The second reason is the special responsibility to truth we have as people of God.  There is no room for falsehood in God's kingdom, even in the defense of the Gospel. We should be diligent in our efforts to avoid bearing false witness. ...  Worldly politicians or marketers may say "I don't mind using a little falsehood as long as it helps persuade my audience," but that is unacceptable for a Christian.  We who serve the God of truth should make a special effort to cleanse our words of all falsehood.
    Finally, there is the Christian witness to the world. ...  It is tragic that many think of Christians only as "those people with the crackpot arguments about a young Earth and entropy" and do not even consider the Gospel because they think it requires them to believe things they know to be as silly as a flat Earth. The myth that Christianity is for stupid people is widespread, and part of the blame must rest on some Christians. This harm to our witness will only be overcome if Christians refocus their message on central truths (like the fact that God created everything)... and repudiate those arguments (like the misuse of the 2nd law) that are simply incorrect.  Many will still reject and belittle Christ and those who follow Him.  But if the world is going to laugh at us, let it at least be for a central doctrine like the Cross or the Resurrection, or for our insistence on loving everybody, not for mistaken pseudoscientific arguments on peripheral issues.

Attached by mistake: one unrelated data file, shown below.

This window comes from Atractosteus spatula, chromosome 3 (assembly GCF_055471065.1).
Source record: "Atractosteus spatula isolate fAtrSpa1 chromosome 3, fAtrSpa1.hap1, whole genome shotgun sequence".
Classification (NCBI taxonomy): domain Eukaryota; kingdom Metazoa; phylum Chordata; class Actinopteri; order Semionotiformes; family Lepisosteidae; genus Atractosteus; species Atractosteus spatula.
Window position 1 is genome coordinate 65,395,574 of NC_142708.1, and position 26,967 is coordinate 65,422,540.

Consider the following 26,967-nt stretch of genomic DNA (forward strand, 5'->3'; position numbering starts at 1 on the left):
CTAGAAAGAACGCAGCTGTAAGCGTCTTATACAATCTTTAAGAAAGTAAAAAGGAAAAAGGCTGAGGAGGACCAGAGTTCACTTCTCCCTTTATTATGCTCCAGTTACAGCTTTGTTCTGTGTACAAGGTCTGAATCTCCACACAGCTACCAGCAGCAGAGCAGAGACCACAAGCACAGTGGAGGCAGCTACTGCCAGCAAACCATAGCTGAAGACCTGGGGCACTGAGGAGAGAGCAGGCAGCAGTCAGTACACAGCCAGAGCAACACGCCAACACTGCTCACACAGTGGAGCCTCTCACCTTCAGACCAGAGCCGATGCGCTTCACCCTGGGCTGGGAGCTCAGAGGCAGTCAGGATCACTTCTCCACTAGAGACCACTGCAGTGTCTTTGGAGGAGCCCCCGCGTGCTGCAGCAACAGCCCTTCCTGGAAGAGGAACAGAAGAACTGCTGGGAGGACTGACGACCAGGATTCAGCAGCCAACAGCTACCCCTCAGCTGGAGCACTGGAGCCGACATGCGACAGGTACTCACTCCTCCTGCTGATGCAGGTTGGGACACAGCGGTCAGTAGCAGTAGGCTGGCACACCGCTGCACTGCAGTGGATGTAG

Theology and Thermodynamics

    The Second Law: Is it our enemy?
    God designed and created the universe so the characteristics of natural processes (governed by the force laws, values of constants,...) would allow life.  And the Second Law is an essential part of these life-allowing characteristics.   { Notice that I didn't say "natural processes... would produce life," because I don't think this is true. }
    In the natural world, the Second Law is our friend, not an enemy.  Without it we would not have the chemical reactions that occur during life, or nuclear-generated sunshine, or blue skies, or anything else that is familiar in nature.  The Second Law is not a curse; it is an essential part of what makes life possible.  For everlasting life with no death and decay, we need Jesus and the Tree of Life, not just a repeal of the Second Law!

    The Second Law in Life and Death
    Is there a correlation between the Second Law and bodily deterioration?  No.  The Second Law is operating, not just when our bodies deteriorate and die, but also when our bodies grow larger during youth and adolescence, when we stronger in response to exercise, when we feel refreshed after awaking from sleep, and when we recover from illness.  Consider a quickly growing infant, a healthy person in the prime of life, a sick person getting weaker every day, an old person whose body is slowly deteriorating, a victim of disease who is nearing death, a suddenly-lifeless corpse, and a corpse that has been decaying for a week or a decade.  Each of these is equally governed by the Second Law, which is what makes all reactions occur, including the chemical reactions that allow life, health, and growth.